For me, the revelation here is Richard Armitage as Thorin Oakenshield, the leader of the company of travelers heading to the Lonely Mountain.  I must confess, I have been a huge fan of Armitage since his days on “Spooks” (called “MI-5″ in the U.S.), and he was probably the only good thing about the insipid, juvenile, and Occupy-esque “Robin Hood” series, which I have written about previously.  However as I have only seen him on television, when I learnt that he would have this major part I was slightly doubtful as to whether he would be able to carry off such an important and prominent role in the story.

I need not have worried, for Armitage is superb.  He embodies leadership and physical prowess, certainly, but also carries a sense of personal dignity mixed with a willingness to engage in self-sacrifice for his people, even if it means his own personal humiliation.  There is also a kind of sorrow fired by a desire for revenge, against those who destroyed his family and his world, which is going to be interesting to see develop over the next two films.  At one point in a fight sequence, faced with impossible odds and no chance of escape, he decides to turn round and go attack his enemy head-on, to buy the others time even if it means his own death.  One of the dwarves comments [forgive my paraphrasing], “Here is the one whom we can follow to the end,” but by that point in the film the viewer has already made that decision as well.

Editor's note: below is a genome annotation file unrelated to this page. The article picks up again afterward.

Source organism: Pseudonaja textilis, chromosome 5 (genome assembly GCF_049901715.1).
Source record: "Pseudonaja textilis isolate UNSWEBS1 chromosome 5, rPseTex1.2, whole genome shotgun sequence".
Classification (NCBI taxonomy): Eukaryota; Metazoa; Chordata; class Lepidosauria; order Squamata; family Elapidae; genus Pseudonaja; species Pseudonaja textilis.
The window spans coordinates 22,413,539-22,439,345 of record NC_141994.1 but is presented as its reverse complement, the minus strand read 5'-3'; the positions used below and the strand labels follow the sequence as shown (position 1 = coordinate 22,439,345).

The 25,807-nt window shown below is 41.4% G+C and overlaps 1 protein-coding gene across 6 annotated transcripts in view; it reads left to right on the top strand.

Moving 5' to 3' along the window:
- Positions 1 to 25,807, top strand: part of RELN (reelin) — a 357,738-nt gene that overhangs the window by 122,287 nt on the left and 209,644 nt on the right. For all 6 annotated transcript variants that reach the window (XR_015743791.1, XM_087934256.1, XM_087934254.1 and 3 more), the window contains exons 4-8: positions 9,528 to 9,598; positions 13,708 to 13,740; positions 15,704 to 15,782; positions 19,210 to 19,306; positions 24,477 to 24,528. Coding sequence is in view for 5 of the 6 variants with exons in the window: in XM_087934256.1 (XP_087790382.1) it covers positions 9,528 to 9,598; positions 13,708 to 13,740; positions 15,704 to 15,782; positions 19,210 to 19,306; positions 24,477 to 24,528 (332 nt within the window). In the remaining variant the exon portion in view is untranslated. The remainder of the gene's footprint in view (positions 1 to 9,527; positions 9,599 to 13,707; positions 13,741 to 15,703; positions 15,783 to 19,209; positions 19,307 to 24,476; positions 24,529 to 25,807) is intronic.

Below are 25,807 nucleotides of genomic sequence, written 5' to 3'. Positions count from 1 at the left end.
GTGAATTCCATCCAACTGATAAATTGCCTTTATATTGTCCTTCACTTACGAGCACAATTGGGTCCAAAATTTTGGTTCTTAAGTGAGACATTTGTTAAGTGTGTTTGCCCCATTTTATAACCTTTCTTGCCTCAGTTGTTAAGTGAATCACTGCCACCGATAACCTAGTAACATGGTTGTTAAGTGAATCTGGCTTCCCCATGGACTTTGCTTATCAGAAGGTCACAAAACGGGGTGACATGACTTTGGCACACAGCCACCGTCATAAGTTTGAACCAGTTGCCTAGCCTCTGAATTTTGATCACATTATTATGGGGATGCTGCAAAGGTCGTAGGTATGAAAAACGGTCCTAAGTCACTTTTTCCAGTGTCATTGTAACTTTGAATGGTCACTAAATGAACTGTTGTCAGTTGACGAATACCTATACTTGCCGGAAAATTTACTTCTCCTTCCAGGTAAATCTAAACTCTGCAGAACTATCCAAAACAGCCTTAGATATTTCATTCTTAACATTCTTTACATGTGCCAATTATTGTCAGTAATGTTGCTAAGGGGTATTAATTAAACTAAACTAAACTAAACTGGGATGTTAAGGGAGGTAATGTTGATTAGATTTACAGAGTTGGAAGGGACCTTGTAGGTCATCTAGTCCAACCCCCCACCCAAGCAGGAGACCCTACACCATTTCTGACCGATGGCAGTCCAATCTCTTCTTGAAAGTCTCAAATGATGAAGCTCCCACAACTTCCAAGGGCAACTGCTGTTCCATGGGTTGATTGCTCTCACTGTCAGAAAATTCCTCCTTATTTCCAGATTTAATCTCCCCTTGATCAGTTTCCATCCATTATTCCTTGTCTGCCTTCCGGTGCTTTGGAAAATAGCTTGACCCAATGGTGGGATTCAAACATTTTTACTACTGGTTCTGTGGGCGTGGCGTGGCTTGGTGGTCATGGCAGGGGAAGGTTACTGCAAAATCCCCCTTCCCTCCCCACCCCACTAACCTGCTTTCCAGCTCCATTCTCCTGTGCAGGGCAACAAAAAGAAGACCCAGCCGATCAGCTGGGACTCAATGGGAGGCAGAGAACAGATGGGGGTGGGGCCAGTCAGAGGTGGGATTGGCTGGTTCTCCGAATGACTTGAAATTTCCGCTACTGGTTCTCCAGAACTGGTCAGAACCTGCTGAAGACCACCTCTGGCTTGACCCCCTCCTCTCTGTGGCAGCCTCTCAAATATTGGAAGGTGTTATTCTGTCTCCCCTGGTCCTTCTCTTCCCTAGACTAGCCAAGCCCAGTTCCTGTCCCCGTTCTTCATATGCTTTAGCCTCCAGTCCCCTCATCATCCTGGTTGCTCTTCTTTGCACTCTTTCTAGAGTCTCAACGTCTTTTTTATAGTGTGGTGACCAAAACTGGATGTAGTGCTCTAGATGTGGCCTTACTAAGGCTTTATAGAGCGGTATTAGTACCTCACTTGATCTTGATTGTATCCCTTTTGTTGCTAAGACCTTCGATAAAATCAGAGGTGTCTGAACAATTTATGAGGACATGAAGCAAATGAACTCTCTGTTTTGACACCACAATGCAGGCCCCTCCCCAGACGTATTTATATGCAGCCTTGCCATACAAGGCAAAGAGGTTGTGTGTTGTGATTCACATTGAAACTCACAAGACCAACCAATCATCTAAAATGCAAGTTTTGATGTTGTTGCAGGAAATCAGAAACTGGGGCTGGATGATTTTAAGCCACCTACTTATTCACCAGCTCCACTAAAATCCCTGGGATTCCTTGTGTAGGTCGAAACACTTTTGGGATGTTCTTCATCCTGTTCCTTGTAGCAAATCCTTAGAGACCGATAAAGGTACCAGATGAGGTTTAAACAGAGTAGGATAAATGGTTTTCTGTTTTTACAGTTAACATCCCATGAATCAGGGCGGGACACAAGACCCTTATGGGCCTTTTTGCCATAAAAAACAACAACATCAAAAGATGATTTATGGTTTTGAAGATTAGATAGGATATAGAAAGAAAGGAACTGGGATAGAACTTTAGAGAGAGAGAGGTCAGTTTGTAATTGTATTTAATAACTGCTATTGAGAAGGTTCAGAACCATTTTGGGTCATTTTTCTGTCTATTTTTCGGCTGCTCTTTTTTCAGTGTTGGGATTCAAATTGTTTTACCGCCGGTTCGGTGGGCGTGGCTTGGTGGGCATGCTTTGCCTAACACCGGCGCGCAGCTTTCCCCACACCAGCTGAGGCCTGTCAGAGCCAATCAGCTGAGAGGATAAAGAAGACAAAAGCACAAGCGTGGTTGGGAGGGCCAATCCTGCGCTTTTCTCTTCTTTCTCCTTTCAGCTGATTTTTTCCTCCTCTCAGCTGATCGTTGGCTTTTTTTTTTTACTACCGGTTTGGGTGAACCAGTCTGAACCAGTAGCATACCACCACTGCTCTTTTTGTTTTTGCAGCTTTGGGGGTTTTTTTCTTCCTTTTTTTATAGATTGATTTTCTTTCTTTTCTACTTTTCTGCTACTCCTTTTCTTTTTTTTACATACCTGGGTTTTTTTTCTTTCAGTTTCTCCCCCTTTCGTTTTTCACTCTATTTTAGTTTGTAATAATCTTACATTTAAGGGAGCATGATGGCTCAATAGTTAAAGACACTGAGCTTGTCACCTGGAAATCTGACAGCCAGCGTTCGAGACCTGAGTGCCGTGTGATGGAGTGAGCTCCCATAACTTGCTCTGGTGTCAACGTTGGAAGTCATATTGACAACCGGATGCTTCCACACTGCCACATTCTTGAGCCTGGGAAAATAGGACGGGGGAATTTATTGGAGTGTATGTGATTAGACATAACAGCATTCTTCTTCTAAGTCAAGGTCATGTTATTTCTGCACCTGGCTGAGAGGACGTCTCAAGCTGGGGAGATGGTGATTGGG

As to complaints about the schoolboy humor of the dwarves, or the length of the film, or the references to the other films and other books, or the like, I will leave that to those with small hearts and large opinions of themselves to squabble over.  For what I came away with after seeing this film was first and foremost that I had an absolutely terrific time: I was ENTERTAINED.

Remember when movies used to entertain us, rather than serve as nothing more than expensive pornography or soulless, giant-screen versions of video games as they do now?  Those days are practically gone   Yet here, we have an exception.